Nancy Wexler Facts
Psychologist Nancy Wexler (born 1945) researched Huntington's disease and developed a presymptomatic test for the condition as well as the identification of the genes responsible for the disease.
Nancy Wexler's research on Huntington's disease has led to the development of a presymptomatic test for the condition as well as the identification of the genes responsible for the disease. The symptoms of this fatal, genetically based disorder (for which Wexler herself is at risk) usually appear around middle age, and the disease leads to the degeneration of mental, psychological, and physical functioning. For her pivotal role in these achievements, Wexler was granted the Albert Lasker Public Service Award in 1993.
Nancy Sabin Wexler was born on July 19, 1945, to Milton Wexler, a Los Angeles psychoanalyst, and Leonore Sabin Wexler. She studied social relations and English at Radcliffe and graduated in 1967. Wexler subsequently traveled to Jamaica on a Fulbright scholarship and studied at the Hampstead Clinic Child Psychoanalytic Training Center in London.
In 1968 Wexler learned that her mother had developed the symptoms of Huntington's disease, a condition to which Wexler's maternal grandfather and three uncles had already succumbed. Efforts to fight the disease became a primary mission for Wexler and her family: Her father founded the Hereditary Disease Foundation in 1968, and Wexler herself, who was then entering the doctoral program in clinical psychology at the University of Michigan, eventually wrote her doctoral thesis on the "Perceptual-motor, Cognitive, and Emotional Characteristics of Persons-at-Risk for Huntington's Disease, " and received her Ph.D. in 1974.
After graduating from University of Michigan, Wexler taught psychology at the New School for Social Research in New York City and worked as a researcher on Huntington's disease for the National Institutes of Health (NIH). In 1976 she was appointed by congress to head the NIH's Commission for the Control of Huntington's Disease and its Consequences. In 1985 she joined the College of Physicians and Surgeons at Columbia University.
In 1979 Wexler's research led her to Lake Maracaibo in Venezuela, where she studied a community which had a high incidence of Huntington's disease. Wexler kept medical records, took blood and skin samples, and charted the transmission of the disease within families. Wexler sent the samples she collected to geneticist James Gusella at Massachusetts General Hospital, who used the blood samples to conduct a study to locate the gene—the first such genetic mapping of a disease. Gusella eventually discovered a deoxyribonucleic acid (DNA) marker close to the Huntington's gene. Based on this study, Gusella introduced a test that was ninety-six percent accurate in detecting whether an individual bears the Huntington's gene. Because there was still no cure for the Huntington's disease, the test proved to be controversial, raising many issues involving patient rights, childbearing decisions, and discrimination by employers and insurance companies. In her interviews and writings Wexler has stressed the importance of keeping such genetic information confidential.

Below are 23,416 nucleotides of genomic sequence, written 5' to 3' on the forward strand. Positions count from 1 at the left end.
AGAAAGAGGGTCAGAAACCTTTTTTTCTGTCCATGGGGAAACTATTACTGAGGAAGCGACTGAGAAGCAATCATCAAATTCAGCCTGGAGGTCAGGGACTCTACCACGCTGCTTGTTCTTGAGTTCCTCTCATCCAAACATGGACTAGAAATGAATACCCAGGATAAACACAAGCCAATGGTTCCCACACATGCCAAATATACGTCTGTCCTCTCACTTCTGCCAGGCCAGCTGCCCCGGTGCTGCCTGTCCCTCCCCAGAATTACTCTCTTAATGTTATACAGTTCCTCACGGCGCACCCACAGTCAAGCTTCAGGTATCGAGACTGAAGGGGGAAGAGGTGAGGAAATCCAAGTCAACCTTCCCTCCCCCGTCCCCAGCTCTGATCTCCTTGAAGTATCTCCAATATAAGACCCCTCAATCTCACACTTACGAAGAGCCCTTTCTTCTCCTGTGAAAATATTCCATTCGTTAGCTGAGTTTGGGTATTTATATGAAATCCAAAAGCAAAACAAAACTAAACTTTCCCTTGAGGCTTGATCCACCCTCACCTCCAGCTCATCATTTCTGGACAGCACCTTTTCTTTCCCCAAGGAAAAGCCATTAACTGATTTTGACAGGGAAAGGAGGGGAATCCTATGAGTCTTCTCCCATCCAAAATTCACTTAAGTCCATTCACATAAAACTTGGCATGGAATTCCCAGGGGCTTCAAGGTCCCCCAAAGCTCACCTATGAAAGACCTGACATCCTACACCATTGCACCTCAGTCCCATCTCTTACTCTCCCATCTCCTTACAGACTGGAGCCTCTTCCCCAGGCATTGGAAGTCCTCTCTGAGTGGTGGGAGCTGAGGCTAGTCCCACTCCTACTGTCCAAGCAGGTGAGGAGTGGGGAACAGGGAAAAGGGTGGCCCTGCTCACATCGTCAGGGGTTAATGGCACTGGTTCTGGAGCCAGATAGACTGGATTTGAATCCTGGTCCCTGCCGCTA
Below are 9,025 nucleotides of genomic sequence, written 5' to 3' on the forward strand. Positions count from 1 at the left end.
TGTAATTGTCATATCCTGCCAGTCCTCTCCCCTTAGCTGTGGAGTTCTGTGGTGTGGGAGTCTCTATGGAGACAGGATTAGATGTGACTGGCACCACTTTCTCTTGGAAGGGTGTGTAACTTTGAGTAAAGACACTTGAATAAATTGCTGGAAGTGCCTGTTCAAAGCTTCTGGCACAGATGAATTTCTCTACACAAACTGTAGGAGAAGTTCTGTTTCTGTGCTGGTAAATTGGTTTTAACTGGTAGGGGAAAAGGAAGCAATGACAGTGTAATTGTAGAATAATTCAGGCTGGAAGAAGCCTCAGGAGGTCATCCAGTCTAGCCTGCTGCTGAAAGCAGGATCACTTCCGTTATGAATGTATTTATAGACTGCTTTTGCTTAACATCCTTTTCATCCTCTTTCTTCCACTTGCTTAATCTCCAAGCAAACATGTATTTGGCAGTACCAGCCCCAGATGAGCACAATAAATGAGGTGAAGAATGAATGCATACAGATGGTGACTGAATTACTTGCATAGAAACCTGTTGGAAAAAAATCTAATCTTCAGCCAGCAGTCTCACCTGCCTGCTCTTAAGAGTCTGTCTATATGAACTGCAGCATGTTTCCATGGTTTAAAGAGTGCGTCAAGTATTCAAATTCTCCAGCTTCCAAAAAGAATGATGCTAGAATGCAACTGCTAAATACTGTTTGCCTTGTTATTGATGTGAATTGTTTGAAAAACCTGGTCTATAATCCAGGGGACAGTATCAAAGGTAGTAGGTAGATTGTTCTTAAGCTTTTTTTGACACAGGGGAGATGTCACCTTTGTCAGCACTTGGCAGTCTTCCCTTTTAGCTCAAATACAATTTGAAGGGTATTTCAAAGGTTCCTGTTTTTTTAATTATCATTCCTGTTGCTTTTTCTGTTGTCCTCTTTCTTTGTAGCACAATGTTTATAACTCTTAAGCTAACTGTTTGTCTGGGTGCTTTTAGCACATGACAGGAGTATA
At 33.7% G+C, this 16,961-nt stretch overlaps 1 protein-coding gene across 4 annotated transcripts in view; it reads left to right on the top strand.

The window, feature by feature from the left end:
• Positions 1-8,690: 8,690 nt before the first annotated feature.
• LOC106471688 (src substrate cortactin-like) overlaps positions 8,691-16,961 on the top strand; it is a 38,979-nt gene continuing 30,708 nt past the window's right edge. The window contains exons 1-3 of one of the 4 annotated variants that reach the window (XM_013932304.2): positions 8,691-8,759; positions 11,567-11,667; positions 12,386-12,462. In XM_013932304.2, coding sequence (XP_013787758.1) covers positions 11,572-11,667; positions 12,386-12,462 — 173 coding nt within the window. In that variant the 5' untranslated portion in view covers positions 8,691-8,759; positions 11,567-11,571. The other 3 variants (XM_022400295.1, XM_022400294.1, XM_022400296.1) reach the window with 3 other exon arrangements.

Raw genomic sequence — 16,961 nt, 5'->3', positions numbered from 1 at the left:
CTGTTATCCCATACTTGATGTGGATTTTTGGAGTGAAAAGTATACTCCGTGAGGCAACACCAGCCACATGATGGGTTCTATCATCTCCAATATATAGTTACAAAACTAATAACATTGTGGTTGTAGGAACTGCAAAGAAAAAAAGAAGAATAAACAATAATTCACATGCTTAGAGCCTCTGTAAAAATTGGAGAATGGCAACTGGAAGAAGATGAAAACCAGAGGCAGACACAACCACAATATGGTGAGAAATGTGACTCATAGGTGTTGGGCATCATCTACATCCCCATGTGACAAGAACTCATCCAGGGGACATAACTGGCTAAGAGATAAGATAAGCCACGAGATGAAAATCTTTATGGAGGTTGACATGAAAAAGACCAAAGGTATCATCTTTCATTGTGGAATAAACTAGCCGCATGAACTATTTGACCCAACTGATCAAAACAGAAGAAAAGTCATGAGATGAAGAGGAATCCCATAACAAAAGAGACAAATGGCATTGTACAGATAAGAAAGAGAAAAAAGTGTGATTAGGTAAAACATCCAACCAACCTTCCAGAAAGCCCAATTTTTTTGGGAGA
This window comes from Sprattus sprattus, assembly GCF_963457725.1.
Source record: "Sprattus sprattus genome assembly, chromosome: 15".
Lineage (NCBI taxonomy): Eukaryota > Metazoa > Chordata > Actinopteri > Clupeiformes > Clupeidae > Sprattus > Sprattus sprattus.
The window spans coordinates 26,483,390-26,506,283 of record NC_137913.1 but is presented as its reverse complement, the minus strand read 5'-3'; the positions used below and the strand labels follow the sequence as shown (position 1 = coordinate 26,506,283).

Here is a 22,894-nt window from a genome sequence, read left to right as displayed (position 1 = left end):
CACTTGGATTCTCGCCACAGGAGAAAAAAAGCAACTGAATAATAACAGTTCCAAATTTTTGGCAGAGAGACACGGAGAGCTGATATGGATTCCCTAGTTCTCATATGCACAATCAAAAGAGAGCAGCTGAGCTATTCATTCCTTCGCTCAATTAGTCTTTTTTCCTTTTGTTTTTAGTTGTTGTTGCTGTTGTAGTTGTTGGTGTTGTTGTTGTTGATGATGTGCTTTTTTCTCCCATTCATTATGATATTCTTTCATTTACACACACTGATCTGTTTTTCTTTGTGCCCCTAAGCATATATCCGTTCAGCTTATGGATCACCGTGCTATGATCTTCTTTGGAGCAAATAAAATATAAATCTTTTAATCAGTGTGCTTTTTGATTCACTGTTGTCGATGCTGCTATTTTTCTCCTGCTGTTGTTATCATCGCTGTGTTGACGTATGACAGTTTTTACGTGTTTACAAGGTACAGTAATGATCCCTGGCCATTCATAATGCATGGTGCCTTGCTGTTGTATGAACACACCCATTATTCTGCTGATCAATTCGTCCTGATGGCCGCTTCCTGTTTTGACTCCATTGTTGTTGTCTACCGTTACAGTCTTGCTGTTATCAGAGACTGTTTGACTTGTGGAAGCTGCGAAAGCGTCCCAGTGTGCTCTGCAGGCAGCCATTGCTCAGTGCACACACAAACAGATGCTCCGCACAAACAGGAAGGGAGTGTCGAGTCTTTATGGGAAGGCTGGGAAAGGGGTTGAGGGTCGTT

In 1993 the Huntington's gene was identified through research based on the Venezuelan blood samples and the work of the Huntington's Disease Collaborative Research Group. In October, 1993, Wexler received an Albert Lasker Public Service Award for her role in this effort. In addition, she has served as an advisor on social and medical ethics issues to the Human Genome Project—a massive international effort to map and identify the approximately 100, 000 genes in the human body. Wexler also has assumed directorship of the Hereditary Disease Foundation founded by her father, to which she donated the honorarium that accompanied the Lasker Award.
As a pioneer in the field of geriatric care management, Wexler was a founding member of the National Association of Professional Geriatric Care Managers. Sher served on the organization's first National Board of Directors, as well as the association's first standards committee. She serves as director of Gerontology Associates, Alzheimer's Case Management Professional Placement Services in Los Angeles and is on the staffs of UCLA Neuropsychiatric Institute, Encino-Tarzana Regional Medical Center, and Northridge Hospital.
Further Reading on Nancy Wexler
About Nancy Wexler, MA, MFCC, "http://www.nancy-wexler.com/bio.htm," July 23, 1997.
Newsmakers, Gale, 1992, pp. 530-33.
U.S. News & World Report, April 22, 1985, pp. 75-76.
Bluestone, Mimi, "Science and Ethics: The Double Life of Nancy Wexler, " in Ms., November/December 1991, pp. 90-91.
Grady, Denise, "The Ticking of a Time Bomb in the Genes, " in Discover, June 1987.
Jaroff, Leon, "Making the Best of a Bad Gene, " in Time, February 10, 1992, pp. 78-79.
Konner, Melvin, "New Keys to the Mind, " in New York Times Magazine, July 17, 1988, pp. 49-50.
New York Times, October 1, 1993, p. A24. □